This is dangerous, because it often leads to bipolar symptoms getting worse instead of better. It also makes it harder for their condition to be diagnosed because a doctor might not realize they are abusing drugs due to bipolar disorder symptoms.

What Causes Bipolar Disorder?

Drug and alcohol abuse affects the reward center of the brain and changes the body’s ability to produce certain neurochemicals that are important to maintaining a stable mood, such as serotonin, norepinephrine, and dopamine. Some people can develop bipolar disorder after they have developed long-term addiction issues.

Bipolar disorder may also be caused by genetics, since it has been shown that those who have a close relative with the condition are more likely to develop it. Some research has shown that it is possible to develop the condition from experiencing severe trauma, too.

Testing For Bipolar Disorder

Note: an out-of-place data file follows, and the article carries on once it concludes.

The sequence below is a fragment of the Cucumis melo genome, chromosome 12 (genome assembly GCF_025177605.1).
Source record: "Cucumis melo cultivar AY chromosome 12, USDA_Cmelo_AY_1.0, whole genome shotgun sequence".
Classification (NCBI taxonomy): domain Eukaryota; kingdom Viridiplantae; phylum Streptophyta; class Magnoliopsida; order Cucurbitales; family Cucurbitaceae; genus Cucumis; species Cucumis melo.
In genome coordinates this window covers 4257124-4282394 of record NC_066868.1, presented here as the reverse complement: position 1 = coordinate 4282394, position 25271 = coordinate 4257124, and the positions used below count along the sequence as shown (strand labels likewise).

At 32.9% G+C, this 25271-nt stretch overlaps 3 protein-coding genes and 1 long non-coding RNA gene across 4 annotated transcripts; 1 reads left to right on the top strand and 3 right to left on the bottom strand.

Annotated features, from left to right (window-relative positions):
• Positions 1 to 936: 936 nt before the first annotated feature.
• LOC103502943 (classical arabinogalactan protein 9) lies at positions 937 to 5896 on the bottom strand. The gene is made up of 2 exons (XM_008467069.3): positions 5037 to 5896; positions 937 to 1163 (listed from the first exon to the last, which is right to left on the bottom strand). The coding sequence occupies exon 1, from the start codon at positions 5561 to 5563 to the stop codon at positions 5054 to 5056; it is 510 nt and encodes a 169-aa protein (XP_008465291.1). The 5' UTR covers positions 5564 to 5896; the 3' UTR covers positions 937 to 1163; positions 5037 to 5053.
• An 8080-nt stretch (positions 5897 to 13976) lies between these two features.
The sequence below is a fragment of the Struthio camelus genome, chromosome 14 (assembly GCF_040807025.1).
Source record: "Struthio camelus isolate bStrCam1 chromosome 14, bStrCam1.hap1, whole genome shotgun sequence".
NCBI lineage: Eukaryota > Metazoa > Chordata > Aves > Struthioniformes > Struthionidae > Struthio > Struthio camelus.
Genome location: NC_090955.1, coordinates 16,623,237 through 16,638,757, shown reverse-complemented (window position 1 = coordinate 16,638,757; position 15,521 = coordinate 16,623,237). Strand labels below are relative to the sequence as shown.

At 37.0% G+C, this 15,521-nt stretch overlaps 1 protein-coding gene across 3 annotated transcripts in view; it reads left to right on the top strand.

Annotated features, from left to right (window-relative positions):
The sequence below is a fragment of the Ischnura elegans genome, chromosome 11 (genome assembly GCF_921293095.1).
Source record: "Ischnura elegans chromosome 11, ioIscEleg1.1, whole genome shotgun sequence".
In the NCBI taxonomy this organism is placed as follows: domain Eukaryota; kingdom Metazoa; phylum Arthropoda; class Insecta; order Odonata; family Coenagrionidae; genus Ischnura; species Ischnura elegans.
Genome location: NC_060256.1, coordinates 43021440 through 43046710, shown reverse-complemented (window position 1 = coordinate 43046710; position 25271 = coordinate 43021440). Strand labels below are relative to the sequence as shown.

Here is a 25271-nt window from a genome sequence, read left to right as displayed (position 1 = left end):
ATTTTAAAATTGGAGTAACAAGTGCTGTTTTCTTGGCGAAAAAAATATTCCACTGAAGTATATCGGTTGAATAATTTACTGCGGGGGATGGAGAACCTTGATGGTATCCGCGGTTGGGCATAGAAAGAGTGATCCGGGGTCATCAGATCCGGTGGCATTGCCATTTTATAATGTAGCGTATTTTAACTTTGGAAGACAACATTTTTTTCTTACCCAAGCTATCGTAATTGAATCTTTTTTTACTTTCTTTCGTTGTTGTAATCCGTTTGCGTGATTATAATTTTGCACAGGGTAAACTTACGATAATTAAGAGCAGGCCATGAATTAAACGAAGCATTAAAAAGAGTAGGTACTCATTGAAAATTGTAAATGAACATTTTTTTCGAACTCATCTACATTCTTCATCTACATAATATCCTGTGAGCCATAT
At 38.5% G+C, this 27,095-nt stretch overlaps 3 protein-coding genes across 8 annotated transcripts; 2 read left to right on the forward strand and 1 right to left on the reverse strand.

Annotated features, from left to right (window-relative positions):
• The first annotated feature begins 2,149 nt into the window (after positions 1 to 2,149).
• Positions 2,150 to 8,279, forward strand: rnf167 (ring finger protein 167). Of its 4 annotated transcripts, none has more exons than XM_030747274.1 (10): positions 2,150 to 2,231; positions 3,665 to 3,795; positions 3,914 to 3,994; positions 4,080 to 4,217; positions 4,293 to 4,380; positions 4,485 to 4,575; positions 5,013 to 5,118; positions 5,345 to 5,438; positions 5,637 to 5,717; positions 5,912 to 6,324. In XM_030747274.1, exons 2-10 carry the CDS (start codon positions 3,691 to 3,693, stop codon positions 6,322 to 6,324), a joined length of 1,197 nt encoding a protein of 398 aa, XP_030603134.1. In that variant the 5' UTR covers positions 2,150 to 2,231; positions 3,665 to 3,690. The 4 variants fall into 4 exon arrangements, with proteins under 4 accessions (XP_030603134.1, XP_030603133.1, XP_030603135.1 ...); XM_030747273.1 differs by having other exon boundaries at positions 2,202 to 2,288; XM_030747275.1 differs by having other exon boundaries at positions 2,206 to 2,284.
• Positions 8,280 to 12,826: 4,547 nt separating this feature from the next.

In order for a doctor to tell if someone has this mental health condition, they have to be sober during the testing period. That is because many substances can alter a person’s mood, which makes it impossible to tell how they are really feeling.

Testing for bipolar disorder usually involves an interview to discuss the past and present emotional state of the person. A doctor might also ask someone’s friends and family members questions about them. Blood tests might be ordered to check for a chemical imbalance.

How To Help Someone With Bipolar Disorder And Addiction

The best way to help someone with a co-occurring disorder, such as bipolar disorder and addiction, is to get them treatment at a drug and alcohol treatment center. Yet getting them admitted to a facility may be a challenge, as they may not perceive the reality of how their addiction is affecting their physical and mental health.

If they refuse to go, it may be necessary to seek help from law enforcement officials and the court system to have them admitted against their will. Before taking this drastic measure, professionally led interventions may be useful and many rehab centers can aid families who want to help their loved one with bipolar disorder seek dual diagnosis treatment.

Dual Diagnosis Treatment For Bipolar Disorder And Addiction

Dual diagnosis treatment begins with getting a person sober through an inpatient detoxification program. This may take two or more weeks, depending on the type of substance they are addicted to.